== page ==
We talk about effects units old and new with Electro-Harmonix’s charismatic founder.
1. What was the first pedal you built and how did the design come about?
“The first pedal that I built under Electro-Harmonix was in late 1968 and it was the LPB-1 Linear Power Booster. I hooked up with a guy from Bell Labs who was working on a distortion-free sustainer, and when I went to check out the prototype I saw a little box plugged into the front of the amp.
“I asked him, ‘What’s that?’ and he said, ‘Well, I didn’t realise the guitar put out such a low signal, so I just built a simple one-transistor booster to stick in the front.’ When I hit the switch all of a sudden the amp was so loud! I said, ‘Wow! That’s a product!’”
2. What’s your best-selling pedal and why do you think that is?
“In terms of combined total units, it’s the Big Muff [variants], but our biggest single seller at the moment is the Canyon.
“In terms of gross dollars, at the moment it’s a combination of our 9-series pedals. All of them use the same circuit board - they just have different software. They’re designed by the great British designer - who I think is the best in the world - David Cockerell.”
3. What makes Electro-Harmonix effects unique?
“My philosophy is to keep it balanced between a mix of simple products and some more complex designs, but not going overboard with the complexity and carrying on adding stuff to it - that can really muck up the software. Also, I like building in some extra special sounds at the edge of the controls. Some companies hate spurious noise, but I like to let the user decide - they can always back off a little bit if they want to.”
4. Which notable players/bands have used Electro-Harmonix pedals over the years?
“[Carlos] Santana bought a Big Muff from me using mail order with a Santana cheque and letterhead back in 1971! The Edge uses our Deluxe Memory Man; in fact, he just called up and got a special version - our 1,100-millisecond Memory Man [1100- TT]. Kurt Cobain used our Polychorus and Small Clone.
“Jimi Hendrix used a Big Muff in 1969; Manny’s [of New York] was the first store I sold Big Muffs to and he bought one of the first ones from there. [Jimi] invited me to hang out at a recording session and there on the floor he had the Big Muff he bought at Manny’s!”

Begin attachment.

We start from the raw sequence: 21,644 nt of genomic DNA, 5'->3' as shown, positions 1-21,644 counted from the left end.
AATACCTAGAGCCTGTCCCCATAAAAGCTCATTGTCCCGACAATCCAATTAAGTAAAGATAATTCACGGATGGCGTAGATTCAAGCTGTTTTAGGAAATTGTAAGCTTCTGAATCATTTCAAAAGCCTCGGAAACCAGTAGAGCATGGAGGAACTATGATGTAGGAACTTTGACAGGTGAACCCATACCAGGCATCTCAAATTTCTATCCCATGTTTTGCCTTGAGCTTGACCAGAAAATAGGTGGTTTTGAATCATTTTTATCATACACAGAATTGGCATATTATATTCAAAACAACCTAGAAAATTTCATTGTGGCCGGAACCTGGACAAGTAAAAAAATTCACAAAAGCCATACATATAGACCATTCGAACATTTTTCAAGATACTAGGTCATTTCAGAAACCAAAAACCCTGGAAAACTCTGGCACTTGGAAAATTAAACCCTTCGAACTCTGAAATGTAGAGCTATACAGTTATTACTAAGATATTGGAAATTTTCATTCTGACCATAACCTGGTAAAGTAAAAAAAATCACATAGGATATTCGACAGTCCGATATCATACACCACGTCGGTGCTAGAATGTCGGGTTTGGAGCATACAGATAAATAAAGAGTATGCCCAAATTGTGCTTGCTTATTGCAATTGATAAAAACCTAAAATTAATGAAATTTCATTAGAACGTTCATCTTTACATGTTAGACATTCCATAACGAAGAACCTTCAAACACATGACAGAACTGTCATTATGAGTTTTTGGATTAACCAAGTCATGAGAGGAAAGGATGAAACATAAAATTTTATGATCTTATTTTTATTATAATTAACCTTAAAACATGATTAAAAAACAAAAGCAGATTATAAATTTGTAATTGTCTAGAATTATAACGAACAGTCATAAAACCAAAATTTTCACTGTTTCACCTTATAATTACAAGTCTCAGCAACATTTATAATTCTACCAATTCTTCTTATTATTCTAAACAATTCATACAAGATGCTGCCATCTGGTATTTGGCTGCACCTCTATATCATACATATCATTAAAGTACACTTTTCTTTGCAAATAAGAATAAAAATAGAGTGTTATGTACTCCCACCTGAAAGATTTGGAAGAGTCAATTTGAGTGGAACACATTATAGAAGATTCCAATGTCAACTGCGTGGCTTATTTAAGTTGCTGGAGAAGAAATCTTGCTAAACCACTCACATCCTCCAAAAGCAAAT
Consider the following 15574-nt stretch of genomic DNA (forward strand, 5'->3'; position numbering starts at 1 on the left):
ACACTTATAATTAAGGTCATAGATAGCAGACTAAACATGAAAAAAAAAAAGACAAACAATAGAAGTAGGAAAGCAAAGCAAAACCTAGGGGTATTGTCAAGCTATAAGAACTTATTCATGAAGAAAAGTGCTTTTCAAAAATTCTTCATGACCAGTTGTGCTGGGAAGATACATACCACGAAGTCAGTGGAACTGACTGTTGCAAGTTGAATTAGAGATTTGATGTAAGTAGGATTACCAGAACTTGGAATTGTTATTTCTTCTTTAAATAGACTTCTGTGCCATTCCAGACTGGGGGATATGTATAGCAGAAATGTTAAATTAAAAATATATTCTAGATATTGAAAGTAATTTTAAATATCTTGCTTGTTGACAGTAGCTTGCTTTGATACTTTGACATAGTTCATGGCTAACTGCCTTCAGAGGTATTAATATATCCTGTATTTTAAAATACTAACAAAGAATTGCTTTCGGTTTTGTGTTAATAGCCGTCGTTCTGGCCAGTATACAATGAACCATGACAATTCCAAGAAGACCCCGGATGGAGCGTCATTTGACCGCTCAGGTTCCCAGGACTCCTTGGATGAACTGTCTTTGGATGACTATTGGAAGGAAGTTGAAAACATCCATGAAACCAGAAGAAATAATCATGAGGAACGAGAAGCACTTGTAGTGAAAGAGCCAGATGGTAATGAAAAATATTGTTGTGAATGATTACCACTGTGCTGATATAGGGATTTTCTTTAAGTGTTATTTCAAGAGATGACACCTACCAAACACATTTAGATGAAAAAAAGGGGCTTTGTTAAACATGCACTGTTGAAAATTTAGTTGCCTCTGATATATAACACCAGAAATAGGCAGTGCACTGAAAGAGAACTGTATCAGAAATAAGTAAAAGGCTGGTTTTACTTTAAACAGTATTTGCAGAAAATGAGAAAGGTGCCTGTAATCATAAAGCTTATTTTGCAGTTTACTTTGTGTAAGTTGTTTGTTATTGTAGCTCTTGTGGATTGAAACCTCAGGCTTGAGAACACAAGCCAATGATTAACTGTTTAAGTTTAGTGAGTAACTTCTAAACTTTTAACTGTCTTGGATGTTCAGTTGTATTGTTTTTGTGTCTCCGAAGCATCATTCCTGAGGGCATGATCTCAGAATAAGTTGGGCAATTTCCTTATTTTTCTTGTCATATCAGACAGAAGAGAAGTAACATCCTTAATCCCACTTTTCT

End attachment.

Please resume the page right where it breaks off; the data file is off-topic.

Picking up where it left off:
5. What’s new on the horizon for Electro-Harmonix effects?
“The really hot stuff we just brought out is the Canyon, which has 10 different delays, and the Synth9, which has different types of synthesiser sounds. We just came out with a pedal called the Platform, which is a fabulous ‘stereo out’ compressor/limiter that has some special features.”
6. Can you share your best tone tip?
“A lot of the feeling when you’re playing guitar comes from the attack of the strings; it’s that first fraction of a second - those short-lived high frequencies - that have a lot of the feeling. The audience might not hear it, but the guitarist who’s playing it senses it and feels it, and the more they feel, the better they play!”
7. Name some common mistakes that guitarists make with effects…
“I don’t know. I mean, I guess everybody’s a little different… Not using Electro- Harmonix pedals for all of their effects - that’s the biggest mistake [laughs]!”
8. What’s your favourite vintage pedal and why?
“Basically, I like making and coming out with new effects, so my favourite is what sells! Period. The Big Muff we brought out in 1969 and I still sell thousands of them a month and it’s my favourite because of that! We still sell a lot of LPB-1s. The transistors are different, but other than that the circuit is the same.”
9. What are your favourite effects moments on record and why?
“Back in the 70s I became friendly with [Steely Dan guitarist] Elliot Randall and the [CBS Orchestra] bass player Will Lee. They gave me this instrumental album they recorded using only Electro-Harmonix effects!”
10. What pedal problems do you think effects designers have yet to crack?
“True polyphonic pitch extraction. I mean, eventually as microprocessors get faster and faster there’ll be better algorithms you can build, but there’s always a problem with bass frequencies because of the long wavelength. There’s a time lag in order to capture what that frequency is, so the latency can be a problem, but we get around that in certain ways.”